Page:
In 2019, the United Nations’ special rapporteur on contemporary forms of slavery said:
“The opportunities for using tech as a tool to identify people who are in modern slavery and to assist them are far greater and they outweigh the threat”
The Mekong Club has established itself as a thought leader on technology and its impact on modern slavery, contributing to the conversation via conferences, research studies and innovative tools that support human-rights protection.
Our tech projects are developed through partnerships with external organisations and available funds. Our members participate in a feedback process that contributes towards improvements.
Apprise – screening app
This is a collaborative project with United Nations University Macau Institute. The victim identification process is critical to victim recovery, but it is hindered by a number of challenges, such as language barriers, lack of trust and scarce training. In fact, only 0.2% of the victims of slavery are helped every year. Apprise is a tool that is designed to enhance the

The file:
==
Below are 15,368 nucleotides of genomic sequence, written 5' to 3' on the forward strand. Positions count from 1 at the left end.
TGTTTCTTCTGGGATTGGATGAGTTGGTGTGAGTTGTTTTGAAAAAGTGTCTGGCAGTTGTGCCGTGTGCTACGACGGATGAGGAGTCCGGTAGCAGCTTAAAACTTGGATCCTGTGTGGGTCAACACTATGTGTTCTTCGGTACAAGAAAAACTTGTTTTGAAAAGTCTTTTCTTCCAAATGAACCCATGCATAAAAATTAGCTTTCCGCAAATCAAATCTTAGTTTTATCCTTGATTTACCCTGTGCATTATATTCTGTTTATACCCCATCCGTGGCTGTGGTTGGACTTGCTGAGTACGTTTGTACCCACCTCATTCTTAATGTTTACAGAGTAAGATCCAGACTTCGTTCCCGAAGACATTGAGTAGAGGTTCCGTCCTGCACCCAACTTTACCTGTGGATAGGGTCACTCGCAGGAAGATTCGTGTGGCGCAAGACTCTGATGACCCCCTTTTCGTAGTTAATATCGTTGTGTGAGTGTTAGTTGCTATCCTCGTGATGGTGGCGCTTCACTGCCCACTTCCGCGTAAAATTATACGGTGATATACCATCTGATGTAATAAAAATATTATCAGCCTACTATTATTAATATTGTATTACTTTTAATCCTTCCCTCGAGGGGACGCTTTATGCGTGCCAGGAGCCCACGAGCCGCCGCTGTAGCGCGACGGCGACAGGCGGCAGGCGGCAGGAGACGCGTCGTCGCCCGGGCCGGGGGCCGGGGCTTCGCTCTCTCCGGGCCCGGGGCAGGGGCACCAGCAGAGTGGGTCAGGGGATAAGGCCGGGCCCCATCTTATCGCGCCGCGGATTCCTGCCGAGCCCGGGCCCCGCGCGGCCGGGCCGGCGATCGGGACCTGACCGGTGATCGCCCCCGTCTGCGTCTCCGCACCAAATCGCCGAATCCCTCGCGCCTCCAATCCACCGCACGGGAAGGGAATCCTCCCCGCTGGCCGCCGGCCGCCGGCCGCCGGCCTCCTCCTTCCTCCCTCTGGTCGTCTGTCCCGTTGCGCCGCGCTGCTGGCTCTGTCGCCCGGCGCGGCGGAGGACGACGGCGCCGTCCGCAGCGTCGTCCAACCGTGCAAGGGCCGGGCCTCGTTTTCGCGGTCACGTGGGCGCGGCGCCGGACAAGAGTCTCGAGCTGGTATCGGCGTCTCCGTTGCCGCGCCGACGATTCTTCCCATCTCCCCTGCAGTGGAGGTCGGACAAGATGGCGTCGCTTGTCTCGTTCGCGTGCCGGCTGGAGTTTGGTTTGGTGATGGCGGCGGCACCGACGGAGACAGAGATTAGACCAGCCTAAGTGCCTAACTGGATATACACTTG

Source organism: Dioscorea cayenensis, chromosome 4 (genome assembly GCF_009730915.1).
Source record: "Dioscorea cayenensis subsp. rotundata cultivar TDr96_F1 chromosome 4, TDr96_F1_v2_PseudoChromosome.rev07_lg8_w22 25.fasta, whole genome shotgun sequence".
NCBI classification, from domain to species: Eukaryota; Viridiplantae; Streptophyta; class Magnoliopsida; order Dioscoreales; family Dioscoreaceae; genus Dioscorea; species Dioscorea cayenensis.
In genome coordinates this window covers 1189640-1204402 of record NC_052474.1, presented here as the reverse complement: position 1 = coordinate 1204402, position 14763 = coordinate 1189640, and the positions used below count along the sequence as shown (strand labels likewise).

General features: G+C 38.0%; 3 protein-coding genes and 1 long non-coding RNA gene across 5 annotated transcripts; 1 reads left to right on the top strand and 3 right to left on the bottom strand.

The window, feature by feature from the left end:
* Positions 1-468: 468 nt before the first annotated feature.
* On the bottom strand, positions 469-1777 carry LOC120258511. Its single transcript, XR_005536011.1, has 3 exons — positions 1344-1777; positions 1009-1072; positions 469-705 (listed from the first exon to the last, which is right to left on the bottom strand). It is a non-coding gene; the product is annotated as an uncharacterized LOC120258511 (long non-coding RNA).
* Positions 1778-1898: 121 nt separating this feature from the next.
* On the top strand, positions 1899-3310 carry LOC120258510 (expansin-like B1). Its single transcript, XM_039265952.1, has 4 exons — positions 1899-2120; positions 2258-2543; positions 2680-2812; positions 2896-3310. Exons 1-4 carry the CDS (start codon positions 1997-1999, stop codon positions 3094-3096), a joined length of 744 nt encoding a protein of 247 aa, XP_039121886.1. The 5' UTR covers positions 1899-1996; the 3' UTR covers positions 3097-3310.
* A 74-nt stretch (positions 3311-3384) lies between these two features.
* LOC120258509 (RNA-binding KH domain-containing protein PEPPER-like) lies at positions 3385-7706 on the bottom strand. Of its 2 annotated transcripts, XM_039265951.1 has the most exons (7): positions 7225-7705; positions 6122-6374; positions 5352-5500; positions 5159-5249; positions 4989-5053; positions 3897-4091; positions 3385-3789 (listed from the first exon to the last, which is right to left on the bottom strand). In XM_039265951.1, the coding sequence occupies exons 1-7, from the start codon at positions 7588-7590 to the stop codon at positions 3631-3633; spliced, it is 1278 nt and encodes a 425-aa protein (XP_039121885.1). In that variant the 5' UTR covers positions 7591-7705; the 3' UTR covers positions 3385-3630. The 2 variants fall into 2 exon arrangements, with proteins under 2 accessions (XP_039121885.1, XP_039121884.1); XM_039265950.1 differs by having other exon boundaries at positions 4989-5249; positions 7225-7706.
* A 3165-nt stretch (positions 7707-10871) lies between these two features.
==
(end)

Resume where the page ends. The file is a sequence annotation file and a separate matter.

screening of vulnerable populations and unmask situations of forced labour and human trafficking.
Through a mobile app and a web-based content management system, frontline responders can communicate with vulnerable workers while ensuring inclusivity, privacy and consistency of the screening process.
This version has been developed for brands and social auditors and is currently being implemented in supply chains across Asia with partner companies. See below a testimonial video from our pilot.
This version has been developed for NGO workers and law enforcement and is currently being implemented in Thailand and Hong Kong in the entertainment, domestic work, fishing and fish processing sectors.
eMin – recruitment platform
Tactics used to force victims into modern slavery include deception, abduction, debt, physical and emotional abuse, threats, withholding of wages, limitation of movement and use of unfavourable or illegal employment contracts. The eMin platform has been developed to achieve supply-chain transparency using blockchain technology.
eMin is designed to address the murky migrant-labour recruitment process by establishing a blockchain for key employment documentation and targeting two of the main contributors to exploitation risk: employment contract substitution and lack of supply-chain oversight.
Food & beverage